As she read a letter in court Thursday, Lucy Grady turned her head and looked directly at the man who was found guilty of beating her husband to death over a dispute over a paycheck.
Corey Demarcus Gardhigh looked right back at her as she said his claims of not intending to kill Paul Anthony Grady during a fight Dec. 28, 2016, which left him with fatal blunt force trauma injuries, was “only his ego trying to get out of trouble.”
“He chose to leave Paul to die. He chose to murder,” she said during Gardhigh’s sentencing hearing. “Please show the defendant the lack of mercy he showed Paul.”
Before handing down a sentence, Floyd County Superior Court Judge Billy Sparks said it was courageous of Paul Grady’s wife and two of his daughters to speak before the court. But a sentence “can’t turn back the clock,” Sparks said, and victim impact statements are not the sole consideration in making such a determination.
“This is not a court of vengeance,” he said. “This is a court of justice.”
Sparks then sentenced the 32-year-old Gardhigh, of Cedartown, to life in prison on a felony murder charge plus 12 months on a misdemeanor third-degree cruelty to children charge.
Gardhigh had worked for Paul Grady, a painting contractor, at the time of the fight. Police say he argued with Paul Grady over money and then attacked him while Gardhigh’s mother and his son were in the car outside of Paul Grady’s home at 15 S. Central Ave. in Lindale.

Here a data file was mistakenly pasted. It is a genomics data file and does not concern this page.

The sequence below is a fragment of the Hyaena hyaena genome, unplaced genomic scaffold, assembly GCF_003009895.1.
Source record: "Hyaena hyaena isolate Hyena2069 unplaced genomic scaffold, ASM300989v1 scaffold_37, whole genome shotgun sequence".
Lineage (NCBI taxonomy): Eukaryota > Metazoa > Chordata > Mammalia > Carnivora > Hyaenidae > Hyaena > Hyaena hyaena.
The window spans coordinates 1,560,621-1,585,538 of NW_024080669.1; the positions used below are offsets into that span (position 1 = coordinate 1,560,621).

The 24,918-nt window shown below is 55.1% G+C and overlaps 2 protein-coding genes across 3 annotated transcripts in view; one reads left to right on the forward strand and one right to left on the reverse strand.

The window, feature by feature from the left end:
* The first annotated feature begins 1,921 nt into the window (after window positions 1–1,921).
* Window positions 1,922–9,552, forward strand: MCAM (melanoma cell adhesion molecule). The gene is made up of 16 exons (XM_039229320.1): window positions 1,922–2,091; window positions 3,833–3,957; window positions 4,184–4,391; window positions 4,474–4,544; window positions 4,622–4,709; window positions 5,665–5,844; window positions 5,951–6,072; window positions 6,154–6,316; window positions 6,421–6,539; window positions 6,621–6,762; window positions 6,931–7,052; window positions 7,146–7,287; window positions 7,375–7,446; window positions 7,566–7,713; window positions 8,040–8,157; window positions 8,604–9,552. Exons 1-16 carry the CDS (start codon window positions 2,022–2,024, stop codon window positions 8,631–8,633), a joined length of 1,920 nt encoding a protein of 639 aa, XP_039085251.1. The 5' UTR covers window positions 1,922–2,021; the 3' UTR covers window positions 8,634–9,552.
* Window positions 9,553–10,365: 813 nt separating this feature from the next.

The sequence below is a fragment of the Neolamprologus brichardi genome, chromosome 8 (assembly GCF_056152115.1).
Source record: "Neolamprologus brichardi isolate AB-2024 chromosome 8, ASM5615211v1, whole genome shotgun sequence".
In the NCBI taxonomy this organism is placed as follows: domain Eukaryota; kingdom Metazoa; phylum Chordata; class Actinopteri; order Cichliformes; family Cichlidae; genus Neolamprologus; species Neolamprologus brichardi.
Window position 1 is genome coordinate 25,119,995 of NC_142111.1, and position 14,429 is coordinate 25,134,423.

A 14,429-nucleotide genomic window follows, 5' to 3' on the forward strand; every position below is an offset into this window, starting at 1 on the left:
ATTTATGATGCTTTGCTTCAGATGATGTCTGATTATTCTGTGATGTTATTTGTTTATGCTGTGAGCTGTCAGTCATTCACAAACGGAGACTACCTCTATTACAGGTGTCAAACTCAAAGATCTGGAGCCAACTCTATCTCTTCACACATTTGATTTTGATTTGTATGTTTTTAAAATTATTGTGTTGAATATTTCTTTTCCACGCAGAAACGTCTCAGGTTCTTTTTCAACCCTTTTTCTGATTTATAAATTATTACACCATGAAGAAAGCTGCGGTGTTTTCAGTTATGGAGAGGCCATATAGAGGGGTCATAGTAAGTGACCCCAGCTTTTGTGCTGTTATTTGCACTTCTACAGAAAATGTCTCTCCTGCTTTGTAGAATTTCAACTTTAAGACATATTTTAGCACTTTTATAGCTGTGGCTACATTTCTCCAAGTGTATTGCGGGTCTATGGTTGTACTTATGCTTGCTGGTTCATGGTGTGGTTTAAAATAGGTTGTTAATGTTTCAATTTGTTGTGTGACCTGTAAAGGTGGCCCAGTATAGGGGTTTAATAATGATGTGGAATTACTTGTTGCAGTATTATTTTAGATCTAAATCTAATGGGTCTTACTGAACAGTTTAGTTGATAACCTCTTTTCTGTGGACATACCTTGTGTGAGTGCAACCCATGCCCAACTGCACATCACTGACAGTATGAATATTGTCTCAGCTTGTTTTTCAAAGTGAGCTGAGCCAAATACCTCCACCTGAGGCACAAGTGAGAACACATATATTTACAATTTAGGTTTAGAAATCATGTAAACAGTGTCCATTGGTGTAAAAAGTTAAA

Charges of voluntary manslaughter, aggravated battery — what he was originally charged with prior to the murder charge being filed after Paul Grady died at Floyd Medical Center on Jan. 4, 2017 — and aggravated assault were merged with the murder charge.
During a January trial the jury downgraded a malice murder charge to voluntary manslaughter. The primary point of arguments Thursday were separate charges indicating an intent to kill on one hand and no intent to kill on the other.
Though there is not much supporting case law to sentence on the murder charge, Sparks said, the judge decided aggravated battery — which has a malice component — predicated the murder charge.
Assistant District Attorney Luke Martin sought a sentence of life without parole on the murder charge, which the manslaughter charge would be merged into.
Defense attorney Durante Partridge argued the case evidence supported the charge of voluntary manslaughter and that it does not merge with the murder charge. He sought for his client to be sentenced on the manslaughter charge, a lesser offense.
Gardhigh addressed the court saying he knew he will be punished for his actions but he asked for a second chance.
“Had cooler heads prevailed this could have been avoided,” said Partridge.